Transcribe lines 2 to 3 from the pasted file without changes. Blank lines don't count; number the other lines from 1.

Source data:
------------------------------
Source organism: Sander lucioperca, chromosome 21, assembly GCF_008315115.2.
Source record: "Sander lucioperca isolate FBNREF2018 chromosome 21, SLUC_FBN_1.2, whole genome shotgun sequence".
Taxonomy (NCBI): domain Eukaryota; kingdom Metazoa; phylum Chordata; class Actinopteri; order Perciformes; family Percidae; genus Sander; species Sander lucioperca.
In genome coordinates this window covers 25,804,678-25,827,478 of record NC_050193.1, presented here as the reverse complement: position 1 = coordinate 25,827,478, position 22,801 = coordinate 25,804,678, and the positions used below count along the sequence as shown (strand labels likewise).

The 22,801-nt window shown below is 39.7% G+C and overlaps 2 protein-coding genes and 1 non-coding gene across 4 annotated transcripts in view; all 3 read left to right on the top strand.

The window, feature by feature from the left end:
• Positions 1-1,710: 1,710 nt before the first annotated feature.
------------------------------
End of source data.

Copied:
Source record: "Sander lucioperca isolate FBNREF2018 chromosome 21, SLUC_FBN_1.2, whole genome shotgun sequence".
Taxonomy (NCBI): domain Eukaryota; kingdom Metazoa; phylum Chordata; class Actinopteri; order Perciformes; family Percidae; genus Sander; species Sander lucioperca.